— It’s of little surprise that you oppose our campaign against Lamalin.
— I thought you didn’t wish to discuss politics.
— I know you when you have that look in your eye. A dog with a stolen joint of meat couldn’t be more single-minded. Let’s have it and then we can get back to drinking.
— As you wish.
— You were vocal enough around the camps these past few days. A bit irresponsible, wouldn’t you say?
— Irresponsible? For expressing my opinion?
— Ro, Rohirren, I speak to you as one sworn knight to another. Do not do this. Do not go against the wishes of the Council. We have finished the tourney and word has already spread. The damage is already done, but if our friendship has meant anything to you, seal your lips at the next sword assembly. Or else...
— Or else what, Galedal? I’m used to your bluster and your fire, but this veiled warning is unlike you. Do you also come bearing a stiletto hidden in your gauntlet, my friend? Is that what being at the Council for so long has taught you?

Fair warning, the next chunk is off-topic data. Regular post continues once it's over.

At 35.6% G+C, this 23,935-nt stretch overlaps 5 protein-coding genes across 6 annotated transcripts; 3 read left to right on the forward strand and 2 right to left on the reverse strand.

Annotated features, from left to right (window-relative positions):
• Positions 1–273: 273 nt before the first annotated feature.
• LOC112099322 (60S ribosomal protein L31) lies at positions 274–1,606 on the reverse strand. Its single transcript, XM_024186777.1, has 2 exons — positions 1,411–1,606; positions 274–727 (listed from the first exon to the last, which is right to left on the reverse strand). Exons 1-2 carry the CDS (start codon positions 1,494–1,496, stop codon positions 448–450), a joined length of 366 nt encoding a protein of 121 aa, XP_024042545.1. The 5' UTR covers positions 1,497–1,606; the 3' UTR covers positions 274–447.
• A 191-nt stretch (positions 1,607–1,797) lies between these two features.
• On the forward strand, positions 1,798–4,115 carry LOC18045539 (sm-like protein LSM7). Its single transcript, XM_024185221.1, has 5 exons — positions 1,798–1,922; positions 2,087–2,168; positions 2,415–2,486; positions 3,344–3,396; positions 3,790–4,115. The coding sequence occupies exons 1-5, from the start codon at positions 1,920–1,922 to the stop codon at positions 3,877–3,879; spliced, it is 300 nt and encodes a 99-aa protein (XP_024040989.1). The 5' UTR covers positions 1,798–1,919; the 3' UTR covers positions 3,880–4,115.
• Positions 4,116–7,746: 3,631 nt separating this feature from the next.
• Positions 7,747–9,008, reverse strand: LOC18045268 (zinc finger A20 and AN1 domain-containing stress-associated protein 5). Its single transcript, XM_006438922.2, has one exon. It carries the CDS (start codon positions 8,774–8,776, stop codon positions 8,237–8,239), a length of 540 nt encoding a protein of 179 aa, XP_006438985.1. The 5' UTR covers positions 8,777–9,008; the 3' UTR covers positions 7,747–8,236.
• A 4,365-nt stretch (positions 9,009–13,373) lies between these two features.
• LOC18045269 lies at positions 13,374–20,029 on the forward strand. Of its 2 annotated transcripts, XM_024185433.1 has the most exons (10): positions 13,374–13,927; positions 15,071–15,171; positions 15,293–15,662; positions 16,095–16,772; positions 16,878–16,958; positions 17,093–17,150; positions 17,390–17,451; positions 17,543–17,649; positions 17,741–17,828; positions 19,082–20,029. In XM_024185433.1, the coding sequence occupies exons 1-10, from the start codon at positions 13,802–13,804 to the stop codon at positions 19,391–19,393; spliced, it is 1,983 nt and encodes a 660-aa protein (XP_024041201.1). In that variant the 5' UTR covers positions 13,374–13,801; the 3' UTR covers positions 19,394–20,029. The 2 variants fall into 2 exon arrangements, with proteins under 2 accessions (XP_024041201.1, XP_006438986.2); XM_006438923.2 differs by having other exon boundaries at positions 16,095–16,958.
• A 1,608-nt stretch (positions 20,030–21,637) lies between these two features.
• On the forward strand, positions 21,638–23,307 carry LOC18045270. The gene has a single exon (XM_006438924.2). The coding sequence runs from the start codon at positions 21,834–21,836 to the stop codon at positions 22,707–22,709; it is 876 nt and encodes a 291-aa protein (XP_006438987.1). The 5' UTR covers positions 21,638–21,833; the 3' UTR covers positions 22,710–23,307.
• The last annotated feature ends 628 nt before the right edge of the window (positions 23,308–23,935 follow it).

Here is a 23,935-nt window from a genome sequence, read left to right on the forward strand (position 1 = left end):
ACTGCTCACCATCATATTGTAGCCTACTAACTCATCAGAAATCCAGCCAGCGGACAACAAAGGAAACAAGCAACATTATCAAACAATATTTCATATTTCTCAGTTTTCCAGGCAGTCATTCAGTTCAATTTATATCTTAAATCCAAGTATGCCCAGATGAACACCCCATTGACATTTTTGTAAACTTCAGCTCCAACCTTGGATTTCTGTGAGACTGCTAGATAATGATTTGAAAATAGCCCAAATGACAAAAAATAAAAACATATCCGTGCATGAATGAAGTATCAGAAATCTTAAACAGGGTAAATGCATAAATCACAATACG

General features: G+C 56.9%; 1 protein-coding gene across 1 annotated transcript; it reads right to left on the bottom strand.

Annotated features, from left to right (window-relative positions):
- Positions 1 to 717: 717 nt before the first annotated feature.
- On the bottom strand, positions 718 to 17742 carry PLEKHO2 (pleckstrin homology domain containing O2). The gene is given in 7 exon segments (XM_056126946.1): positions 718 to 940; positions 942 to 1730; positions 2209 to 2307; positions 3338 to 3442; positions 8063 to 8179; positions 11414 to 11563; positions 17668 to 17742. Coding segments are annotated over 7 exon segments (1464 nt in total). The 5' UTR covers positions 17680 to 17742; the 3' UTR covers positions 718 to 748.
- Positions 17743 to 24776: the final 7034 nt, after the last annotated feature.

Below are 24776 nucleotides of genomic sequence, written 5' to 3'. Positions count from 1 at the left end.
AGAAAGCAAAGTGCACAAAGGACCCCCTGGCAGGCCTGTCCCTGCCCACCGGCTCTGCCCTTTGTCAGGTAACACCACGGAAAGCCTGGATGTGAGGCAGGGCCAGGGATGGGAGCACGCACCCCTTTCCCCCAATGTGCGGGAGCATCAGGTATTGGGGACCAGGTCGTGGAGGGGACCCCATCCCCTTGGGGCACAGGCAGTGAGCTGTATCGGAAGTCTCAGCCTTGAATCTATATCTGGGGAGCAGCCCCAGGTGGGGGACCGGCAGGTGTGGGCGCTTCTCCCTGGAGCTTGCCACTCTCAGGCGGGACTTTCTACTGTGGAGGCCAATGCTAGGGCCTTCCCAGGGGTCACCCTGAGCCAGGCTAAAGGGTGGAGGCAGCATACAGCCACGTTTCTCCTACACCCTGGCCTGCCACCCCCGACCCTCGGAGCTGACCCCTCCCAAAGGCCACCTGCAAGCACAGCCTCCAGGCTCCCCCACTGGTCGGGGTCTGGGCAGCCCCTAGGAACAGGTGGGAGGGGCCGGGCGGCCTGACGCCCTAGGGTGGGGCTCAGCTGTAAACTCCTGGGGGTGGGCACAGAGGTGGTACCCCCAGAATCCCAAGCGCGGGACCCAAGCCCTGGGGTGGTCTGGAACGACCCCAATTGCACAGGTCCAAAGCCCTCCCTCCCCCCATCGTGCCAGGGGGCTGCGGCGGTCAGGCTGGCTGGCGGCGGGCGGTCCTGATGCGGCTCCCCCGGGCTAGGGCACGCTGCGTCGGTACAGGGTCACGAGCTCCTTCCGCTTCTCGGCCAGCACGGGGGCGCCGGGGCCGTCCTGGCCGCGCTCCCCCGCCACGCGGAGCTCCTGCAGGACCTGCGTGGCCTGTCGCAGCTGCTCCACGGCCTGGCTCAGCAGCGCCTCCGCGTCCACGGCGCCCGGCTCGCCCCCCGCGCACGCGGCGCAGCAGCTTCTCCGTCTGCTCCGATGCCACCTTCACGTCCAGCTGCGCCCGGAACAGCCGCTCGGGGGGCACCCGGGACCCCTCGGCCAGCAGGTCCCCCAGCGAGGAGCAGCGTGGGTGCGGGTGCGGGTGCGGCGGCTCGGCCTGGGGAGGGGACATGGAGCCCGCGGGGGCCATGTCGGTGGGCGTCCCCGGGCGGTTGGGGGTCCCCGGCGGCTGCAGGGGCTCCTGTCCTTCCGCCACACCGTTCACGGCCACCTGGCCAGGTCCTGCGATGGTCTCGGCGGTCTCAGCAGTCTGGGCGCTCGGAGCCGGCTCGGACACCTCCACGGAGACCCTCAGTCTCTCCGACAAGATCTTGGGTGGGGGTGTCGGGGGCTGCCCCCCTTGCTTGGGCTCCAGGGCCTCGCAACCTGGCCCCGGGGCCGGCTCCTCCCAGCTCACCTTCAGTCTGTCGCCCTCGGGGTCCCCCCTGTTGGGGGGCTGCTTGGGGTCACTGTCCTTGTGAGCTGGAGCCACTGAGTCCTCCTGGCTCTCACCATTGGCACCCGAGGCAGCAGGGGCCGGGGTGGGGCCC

— Insults? After all I’m trying to do for you? I give you one last chance. The Lamalin campaign will happen. It is as constant as the sun’s course in the sky. If you agree to say nothing more, to let even the blades of grass whispering in the wind outshout you, then there will be allowances made towards you and your kin.
— Allowances? What do you mean?
— Let’s not parry off the field as we did on it these past five days, Ro. You are a well-known figure in higher circles. We know that you have the ear of many distinguished knights, and that you have told them that Lamalin is nothing but folly. Have you thought of the consequences of such utterances? If we lose the campaign, Ro, it will be because of that viper tongue of yours.